November 08 2013

Let’s Build Roads in Africa!

‘I will build new roads’ is a promise all politicians in Africa make to their people. This happens in spite of their constituents being well aware that the main means of travel they use may be non-motorized. In cities, however, many see roads as critical for inter and intra-urban mobility.

The last decade has seen increased road construction in Africa with investment from the African Development Bank and manpower from the Far East, mainly China and Japan.

In Kenya, these projects form part of the country’s Vision 2030. In Nairobi the ‘missing links’ project, which connected several districts has changed people’s daily routine with more intra-urban vehicular mobility options. The circular by-passes have attempted to reduce strain on the centre of town, while the recent eight lane superhighway opened up the northern suburbs of the city.

The recently constructed 'Missing Links' Roads in Nairobi

Urban planners prepared some of these projects in the 1970s, but a decades poor governance that involved the culture of cowboy contractors’ saw infrastructure built on paper but not on the ground.

Engineers have constructed the new roads with better drainage features that place gutters between the road and the pedestrian paths. This ensures faster drainage during heavy rains and also protects pedestrians from drivers who habitually overlap on pedestrian pathways during heavy traffic. Better lighting increases the sense of security while bumps at critical areas bring some control to driver’s speeds.

The projects do have some planning challenges:

  • Poorly designed bicycle lanes  - many cases simply a marked line next to the road;
  • Safe pedestrian crossings were not considered leading to several pedestrian deaths;
  • Bus stops lack shelters; and
  • One project involved the cutting of 100 year old trees.

An older road in need of improvement; Africa

Sadly, there has been minimal improvement of pre-existing infrastructure, especially concerning walkability, as pedestrian paths on older and more used roads remain narrow and dusty and roads are poorly drained.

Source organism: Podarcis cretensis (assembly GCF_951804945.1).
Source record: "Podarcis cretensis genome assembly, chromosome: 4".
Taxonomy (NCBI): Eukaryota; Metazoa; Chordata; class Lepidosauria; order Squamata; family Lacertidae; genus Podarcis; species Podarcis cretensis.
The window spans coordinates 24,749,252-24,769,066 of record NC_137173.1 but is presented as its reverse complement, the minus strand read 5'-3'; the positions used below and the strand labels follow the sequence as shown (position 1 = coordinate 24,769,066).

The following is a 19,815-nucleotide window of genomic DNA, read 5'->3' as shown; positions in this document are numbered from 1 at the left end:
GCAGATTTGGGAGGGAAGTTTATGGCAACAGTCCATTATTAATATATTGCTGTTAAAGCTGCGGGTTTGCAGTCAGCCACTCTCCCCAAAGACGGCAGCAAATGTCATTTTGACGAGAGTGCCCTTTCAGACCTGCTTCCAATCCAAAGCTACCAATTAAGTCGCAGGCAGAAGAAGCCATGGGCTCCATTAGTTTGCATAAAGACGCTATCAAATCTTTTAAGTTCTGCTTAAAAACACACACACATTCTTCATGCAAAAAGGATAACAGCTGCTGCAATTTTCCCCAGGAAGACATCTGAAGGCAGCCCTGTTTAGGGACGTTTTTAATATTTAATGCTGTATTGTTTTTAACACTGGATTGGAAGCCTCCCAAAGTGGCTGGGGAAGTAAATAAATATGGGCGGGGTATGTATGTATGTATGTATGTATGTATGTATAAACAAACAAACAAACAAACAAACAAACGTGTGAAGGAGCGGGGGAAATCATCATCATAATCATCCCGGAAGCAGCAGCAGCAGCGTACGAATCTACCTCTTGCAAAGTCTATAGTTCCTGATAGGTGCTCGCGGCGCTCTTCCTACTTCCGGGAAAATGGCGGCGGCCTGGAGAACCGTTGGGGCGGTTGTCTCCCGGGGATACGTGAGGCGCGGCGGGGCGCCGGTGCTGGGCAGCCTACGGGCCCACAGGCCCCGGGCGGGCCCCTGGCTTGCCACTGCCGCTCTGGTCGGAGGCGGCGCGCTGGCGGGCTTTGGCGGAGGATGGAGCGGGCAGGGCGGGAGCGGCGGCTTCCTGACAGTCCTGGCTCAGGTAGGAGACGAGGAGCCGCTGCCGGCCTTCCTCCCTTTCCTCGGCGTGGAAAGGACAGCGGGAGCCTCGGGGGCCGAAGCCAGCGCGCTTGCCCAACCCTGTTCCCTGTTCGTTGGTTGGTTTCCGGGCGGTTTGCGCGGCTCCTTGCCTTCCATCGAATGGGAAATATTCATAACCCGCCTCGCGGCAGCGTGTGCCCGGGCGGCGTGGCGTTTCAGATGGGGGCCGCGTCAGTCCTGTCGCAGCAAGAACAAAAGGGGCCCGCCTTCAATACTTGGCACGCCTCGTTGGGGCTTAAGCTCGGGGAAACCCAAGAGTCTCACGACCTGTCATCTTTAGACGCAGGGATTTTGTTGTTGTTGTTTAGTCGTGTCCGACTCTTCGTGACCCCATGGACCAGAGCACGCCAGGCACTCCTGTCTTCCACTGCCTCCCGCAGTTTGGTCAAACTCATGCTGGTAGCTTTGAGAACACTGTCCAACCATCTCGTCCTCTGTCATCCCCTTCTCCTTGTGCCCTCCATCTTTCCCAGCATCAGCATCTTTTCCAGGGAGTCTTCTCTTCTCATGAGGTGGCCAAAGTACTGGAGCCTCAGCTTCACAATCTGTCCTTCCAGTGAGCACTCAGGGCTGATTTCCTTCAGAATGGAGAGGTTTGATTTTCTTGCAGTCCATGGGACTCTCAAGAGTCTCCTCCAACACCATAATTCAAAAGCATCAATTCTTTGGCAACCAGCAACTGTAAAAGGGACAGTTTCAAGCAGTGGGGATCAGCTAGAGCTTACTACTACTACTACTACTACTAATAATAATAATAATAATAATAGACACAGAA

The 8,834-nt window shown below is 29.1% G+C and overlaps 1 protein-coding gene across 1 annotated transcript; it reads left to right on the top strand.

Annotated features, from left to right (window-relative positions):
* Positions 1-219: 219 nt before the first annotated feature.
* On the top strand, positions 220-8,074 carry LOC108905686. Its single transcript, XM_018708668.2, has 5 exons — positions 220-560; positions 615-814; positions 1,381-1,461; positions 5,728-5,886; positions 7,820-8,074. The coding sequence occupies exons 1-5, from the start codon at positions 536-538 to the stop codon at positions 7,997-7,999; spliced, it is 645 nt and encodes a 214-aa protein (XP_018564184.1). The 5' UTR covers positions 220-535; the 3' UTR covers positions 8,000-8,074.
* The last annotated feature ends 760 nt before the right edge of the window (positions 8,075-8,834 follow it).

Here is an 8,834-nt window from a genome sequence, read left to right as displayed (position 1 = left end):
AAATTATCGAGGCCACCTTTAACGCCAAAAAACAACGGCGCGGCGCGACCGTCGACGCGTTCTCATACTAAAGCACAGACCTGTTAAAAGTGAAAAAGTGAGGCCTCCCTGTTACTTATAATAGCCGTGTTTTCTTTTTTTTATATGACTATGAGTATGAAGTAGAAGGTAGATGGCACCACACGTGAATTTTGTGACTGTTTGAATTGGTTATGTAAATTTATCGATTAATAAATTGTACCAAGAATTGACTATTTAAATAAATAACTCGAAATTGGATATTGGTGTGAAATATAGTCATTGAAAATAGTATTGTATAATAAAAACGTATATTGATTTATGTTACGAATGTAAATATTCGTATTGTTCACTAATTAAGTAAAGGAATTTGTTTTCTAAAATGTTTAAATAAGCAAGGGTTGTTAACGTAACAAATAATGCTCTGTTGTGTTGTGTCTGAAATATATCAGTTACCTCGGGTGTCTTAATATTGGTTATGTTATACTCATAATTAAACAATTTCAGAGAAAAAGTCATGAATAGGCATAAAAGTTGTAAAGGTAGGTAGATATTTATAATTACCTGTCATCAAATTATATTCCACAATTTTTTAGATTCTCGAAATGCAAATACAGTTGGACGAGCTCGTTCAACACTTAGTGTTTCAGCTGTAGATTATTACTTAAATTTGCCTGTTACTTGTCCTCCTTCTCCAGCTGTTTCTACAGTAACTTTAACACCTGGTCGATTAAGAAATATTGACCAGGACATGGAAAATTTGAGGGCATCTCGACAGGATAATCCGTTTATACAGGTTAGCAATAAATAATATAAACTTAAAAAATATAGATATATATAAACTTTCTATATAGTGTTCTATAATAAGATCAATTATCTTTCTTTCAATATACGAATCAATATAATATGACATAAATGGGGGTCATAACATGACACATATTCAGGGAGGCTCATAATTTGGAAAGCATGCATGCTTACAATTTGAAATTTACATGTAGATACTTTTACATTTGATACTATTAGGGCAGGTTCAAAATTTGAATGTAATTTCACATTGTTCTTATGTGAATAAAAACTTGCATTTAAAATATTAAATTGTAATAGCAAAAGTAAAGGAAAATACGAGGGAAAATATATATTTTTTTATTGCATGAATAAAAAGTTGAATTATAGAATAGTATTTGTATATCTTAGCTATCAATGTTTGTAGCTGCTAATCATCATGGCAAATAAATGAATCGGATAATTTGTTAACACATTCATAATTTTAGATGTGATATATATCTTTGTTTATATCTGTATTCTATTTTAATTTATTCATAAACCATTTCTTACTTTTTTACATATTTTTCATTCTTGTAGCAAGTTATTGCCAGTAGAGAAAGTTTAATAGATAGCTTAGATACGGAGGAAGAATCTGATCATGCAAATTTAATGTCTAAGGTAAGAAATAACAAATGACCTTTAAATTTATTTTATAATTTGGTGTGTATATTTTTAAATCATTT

There has also been no change to the chaotic public transport system as the increased urban population brings more traffic congestion. Many have no option but to drive individual cars to and from work and spend several hours on the road, polluting the city day by day.

What is really needed? More emphasis on mass transit modes like bus rapid transit and light rail that can move as many people as possible comfortably without putting strain on the roads and sticking to timely schedules. Many think that the current projects only benefit the middle and upper classes, how can we also help the lower classes of society?

Credits: Images by Constant Cap. Data linked to sources.

Constant Cap

Constant Cap has a Master’s degree in Urban and Regional Planning from the University of Nairobi, Kenya. He holds an undergraduate degree from the same university. He regularly writes about urban planning issues online and in local dailies. Constant was born and raised in Nairobi, Kenya and is passionate about the planning issues facing African Cities. He has a deep interest in sustainable transportation, urban resilience and the application of ‘new urbanism’ in Africa. He intends to work as a planner on the African continent and assist in bringing about modern sustainable urbanism. He currently works at the Advancement Office at Strathmore University, Nairobi.

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This entry was posted on Friday, November 8th, 2013 at 9:45 am and is filed under Community/Economic Development, Constant Cap, Engineering, Environment, Government/Politics, Infrastructure, Land Use, Transportation, Urban Planning and Design. You can follow any responses to this entry through the RSS 2.0 feed. You can leave a response, or trackback from your own site.

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